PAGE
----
Visitor Question

Compensation for injury doing lawn care?

Submitted By: Richard (Franklin, North Carolina)

I was doing lawn care for someone at a rental property. I was on a steep bank that I had done one time before and was not wanting to really do again, but he insisted I do it. I ran into a yellow jacket nest and was trying to not get stung as I am highly allergic to them. Due to this, I tumbled down the embankment and fell off a drop and landed on my feet in a ditch. I couldn’t move.

My wife found me there as she came down the road and took me to the hospital. They found I had broken my right leg right above where it attaches to the ankle and sprained and fractured both ankles. I am still out of work and I need some kind of compensation for this. Is there anything I can do?

Disclaimer: Our response is not formal legal advice and does not create an attorney-client relationship. It is generic legal information based on the very limited information provided. Do not rely upon the information in our response, or anywhere else on this site, when deciding the proper course of a legal matter. Always get a personalized case review from a local attorney.

Answer

Dear Richard,

It is not clear who you were employed by at the time of the injury. In the State of North Carolina, employers with three (3) or more employees are required to carry workers compensation insurance.

If employed, you must file a workers compensation injury claim with your employer. To do so you will need to complete a Notice Of Accident To Employer And Claim Of Employee.

In the event you were working for yourself as an independent contractor, and you think the property owner should pay for your medical bills, you will have two options:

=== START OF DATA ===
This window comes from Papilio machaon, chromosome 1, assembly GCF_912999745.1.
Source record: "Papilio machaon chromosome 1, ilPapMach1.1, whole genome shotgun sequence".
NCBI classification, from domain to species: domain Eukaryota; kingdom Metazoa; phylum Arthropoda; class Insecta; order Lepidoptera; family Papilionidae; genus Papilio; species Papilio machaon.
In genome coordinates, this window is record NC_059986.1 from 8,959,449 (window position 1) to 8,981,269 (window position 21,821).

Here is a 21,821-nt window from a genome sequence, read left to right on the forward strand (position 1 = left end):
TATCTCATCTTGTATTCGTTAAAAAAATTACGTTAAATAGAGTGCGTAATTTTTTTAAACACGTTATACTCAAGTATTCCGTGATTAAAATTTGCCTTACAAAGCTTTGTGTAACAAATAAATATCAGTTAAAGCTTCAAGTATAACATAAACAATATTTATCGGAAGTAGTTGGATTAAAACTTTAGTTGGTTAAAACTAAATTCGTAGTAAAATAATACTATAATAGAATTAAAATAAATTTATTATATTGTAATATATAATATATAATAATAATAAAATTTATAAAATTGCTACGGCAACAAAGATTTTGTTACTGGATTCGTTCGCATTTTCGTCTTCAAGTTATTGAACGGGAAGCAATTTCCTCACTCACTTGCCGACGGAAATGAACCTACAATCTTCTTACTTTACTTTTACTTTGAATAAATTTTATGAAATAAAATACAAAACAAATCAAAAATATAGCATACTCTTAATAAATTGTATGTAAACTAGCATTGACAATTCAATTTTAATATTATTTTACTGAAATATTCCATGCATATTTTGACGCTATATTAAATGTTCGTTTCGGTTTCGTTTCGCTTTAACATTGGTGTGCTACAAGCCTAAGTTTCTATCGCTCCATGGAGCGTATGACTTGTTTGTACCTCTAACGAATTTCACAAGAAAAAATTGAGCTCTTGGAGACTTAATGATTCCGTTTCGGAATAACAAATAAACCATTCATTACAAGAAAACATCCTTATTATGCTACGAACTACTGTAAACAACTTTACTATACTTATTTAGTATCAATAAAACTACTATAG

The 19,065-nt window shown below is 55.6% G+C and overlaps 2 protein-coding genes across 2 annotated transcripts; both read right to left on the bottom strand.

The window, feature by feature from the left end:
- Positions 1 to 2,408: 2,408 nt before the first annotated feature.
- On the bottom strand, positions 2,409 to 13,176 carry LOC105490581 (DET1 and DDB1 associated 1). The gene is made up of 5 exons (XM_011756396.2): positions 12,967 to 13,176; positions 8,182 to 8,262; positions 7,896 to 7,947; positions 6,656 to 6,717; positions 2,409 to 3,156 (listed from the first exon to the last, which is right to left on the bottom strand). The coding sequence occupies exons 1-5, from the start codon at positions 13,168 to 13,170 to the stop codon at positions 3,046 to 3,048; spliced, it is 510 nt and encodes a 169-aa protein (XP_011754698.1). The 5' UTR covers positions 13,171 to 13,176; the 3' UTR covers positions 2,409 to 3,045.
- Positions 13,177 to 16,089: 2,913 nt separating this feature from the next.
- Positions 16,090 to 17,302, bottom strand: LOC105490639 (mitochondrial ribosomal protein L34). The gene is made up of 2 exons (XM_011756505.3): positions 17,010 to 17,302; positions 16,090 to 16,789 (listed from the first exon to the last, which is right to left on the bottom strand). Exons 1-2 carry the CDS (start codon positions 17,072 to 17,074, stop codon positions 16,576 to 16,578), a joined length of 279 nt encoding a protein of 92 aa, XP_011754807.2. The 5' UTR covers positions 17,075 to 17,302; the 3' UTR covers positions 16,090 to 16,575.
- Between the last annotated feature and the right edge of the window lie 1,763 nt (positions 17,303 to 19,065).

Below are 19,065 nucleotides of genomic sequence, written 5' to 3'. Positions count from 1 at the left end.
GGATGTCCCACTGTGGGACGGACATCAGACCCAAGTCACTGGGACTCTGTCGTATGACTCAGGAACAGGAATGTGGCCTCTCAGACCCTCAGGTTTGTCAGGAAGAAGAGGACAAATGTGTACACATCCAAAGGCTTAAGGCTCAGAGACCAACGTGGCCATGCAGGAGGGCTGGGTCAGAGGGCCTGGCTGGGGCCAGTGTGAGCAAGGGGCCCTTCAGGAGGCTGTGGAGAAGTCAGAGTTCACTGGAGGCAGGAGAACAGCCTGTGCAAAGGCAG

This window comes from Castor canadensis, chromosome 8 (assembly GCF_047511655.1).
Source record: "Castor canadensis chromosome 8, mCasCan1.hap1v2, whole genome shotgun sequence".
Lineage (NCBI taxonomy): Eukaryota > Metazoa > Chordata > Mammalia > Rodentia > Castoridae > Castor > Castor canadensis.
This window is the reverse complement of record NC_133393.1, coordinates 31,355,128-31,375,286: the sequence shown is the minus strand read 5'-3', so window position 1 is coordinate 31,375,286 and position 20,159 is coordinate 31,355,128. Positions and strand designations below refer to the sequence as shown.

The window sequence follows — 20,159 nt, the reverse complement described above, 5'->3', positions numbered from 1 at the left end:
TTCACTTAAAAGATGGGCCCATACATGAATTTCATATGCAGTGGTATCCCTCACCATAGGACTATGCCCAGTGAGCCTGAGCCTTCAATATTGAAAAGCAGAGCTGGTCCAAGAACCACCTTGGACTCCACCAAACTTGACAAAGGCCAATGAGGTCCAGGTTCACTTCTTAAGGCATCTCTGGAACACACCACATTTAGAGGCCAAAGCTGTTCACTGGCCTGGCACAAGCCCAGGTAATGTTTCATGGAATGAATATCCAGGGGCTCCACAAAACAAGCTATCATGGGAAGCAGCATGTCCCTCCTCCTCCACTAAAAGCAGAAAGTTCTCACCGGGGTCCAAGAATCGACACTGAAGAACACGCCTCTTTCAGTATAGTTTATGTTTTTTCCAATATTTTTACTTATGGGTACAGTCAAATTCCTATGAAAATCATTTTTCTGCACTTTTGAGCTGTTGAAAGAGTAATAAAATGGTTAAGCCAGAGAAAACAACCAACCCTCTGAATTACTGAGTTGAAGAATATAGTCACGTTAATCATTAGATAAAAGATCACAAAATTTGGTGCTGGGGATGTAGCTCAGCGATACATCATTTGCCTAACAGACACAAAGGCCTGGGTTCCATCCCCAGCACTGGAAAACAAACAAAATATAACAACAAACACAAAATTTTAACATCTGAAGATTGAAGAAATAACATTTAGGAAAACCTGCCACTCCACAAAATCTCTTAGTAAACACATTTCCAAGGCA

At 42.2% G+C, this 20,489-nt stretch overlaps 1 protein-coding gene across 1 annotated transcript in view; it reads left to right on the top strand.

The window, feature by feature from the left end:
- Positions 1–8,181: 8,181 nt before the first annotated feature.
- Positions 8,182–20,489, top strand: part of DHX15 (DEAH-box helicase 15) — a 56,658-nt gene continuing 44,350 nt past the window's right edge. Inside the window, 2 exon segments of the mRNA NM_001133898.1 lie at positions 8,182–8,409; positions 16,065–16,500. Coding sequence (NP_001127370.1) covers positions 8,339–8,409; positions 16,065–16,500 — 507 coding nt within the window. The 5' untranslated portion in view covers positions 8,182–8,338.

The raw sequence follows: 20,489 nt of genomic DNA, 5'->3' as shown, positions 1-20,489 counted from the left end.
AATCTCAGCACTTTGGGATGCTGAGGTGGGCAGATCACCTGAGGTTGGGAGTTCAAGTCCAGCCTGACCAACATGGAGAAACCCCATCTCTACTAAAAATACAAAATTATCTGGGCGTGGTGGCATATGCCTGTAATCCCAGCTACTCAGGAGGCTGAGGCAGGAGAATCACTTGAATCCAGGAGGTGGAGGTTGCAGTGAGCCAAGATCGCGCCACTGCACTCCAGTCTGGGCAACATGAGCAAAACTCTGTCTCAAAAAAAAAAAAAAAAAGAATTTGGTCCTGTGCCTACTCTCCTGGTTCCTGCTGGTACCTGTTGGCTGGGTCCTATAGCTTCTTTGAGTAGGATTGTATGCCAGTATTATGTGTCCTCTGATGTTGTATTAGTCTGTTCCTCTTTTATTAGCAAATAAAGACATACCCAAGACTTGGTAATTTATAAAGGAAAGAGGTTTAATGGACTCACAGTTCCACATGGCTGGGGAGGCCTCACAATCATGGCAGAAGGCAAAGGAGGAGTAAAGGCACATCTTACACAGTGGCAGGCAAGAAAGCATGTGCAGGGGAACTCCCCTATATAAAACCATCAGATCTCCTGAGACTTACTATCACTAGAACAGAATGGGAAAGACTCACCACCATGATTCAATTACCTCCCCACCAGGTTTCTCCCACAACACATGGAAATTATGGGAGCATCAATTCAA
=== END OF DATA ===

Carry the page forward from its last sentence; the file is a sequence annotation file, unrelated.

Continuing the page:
First: Speak with the property owner and explain how you were injured while doing lawn maintenance on his or her property. See if the property owner will agree to submit an injury claim with his or her property liability insurance company. If so, the insurance company will likely pay your medical bills and related expenses.

Second: In the event the property owner will not cooperate, and you want to pursue the matter, you must be able to show the property owner was negligent. That will be difficult to do.

For example, negligence might be his or her failure to tell you about a deep hole which couldn’t be seen; or you were knocked over by the owner or an employee, family member or others on the property (for whom s/he had control); or there existed another dangerous condition you could not have reasonably discovered.

If you were self-employed at the time of the injury and you are unable to establish property owner negligence, you will need to file your injury claim with your medical provider.

The above is general information. Laws change frequently, and across jurisdictions. You should get a personalized case evaluation from a licensed attorney. Find a local attorney to give you a free case review here , or call (888) 647-2490.

Best of luck,

Published: October 19, 2017

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